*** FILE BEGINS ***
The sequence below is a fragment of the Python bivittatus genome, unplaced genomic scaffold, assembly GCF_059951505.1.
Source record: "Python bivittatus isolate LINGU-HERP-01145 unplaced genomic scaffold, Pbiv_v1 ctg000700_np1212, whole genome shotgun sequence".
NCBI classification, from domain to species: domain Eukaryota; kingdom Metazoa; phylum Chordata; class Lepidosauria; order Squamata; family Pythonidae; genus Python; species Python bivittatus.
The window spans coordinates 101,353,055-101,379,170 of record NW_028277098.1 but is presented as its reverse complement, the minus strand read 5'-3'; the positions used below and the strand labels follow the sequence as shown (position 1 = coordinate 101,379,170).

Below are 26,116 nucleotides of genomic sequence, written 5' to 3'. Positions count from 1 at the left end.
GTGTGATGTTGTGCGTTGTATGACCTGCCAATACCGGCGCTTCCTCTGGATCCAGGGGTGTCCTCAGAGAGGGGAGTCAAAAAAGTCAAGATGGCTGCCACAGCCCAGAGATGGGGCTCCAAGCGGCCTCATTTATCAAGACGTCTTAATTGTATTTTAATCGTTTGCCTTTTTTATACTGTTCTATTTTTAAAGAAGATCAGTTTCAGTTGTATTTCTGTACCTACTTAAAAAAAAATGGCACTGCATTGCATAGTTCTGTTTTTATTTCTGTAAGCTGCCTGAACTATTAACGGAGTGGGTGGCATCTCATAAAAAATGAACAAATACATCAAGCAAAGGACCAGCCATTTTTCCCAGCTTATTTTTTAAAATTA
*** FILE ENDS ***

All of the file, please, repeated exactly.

The sequence below is a fragment of the Python bivittatus genome, unplaced genomic scaffold, assembly GCF_059951505.1.
Source record: "Python bivittatus isolate LINGU-HERP-01145 unplaced genomic scaffold, Pbiv_v1 ctg000700_np1212, whole genome shotgun sequence".
NCBI classification, from domain to species: domain Eukaryota; kingdom Metazoa; phylum Chordata; class Lepidosauria; order Squamata; family Pythonidae; genus Python; species Python bivittatus.
The window spans coordinates 101,353,055-101,379,170 of record NW_028277098.1 but is presented as its reverse complement, the minus strand read 5'-3'; the positions used below and the strand labels follow the sequence as shown (position 1 = coordinate 101,379,170).

Below are 26,116 nucleotides of genomic sequence, written 5' to 3'. Positions count from 1 at the left end.
GTGTGATGTTGTGCGTTGTATGACCTGCCAATACCGGCGCTTCCTCTGGATCCAGGGGTGTCCTCAGAGAGGGGAGTCAAAAAAGTCAAGATGGCTGCCACAGCCCAGAGATGGGGCTCCAAGCGGCCTCATTTATCAAGACGTCTTAATTGTATTTTAATCGTTTGCCTTTTTTATACTGTTCTATTTTTAAAGAAGATCAGTTTCAGTTGTATTTCTGTACCTACTTAAAAAAAAATGGCACTGCATTGCATAGTTCTGTTTTTATTTCTGTAAGCTGCCTGAACTATTAACGGAGTGGGTGGCATCTCATAAAAAATGAACAAATACATCAAGCAAAGGACCAGCCATTTTTCCCAGCTTATTTTTTAAAATTA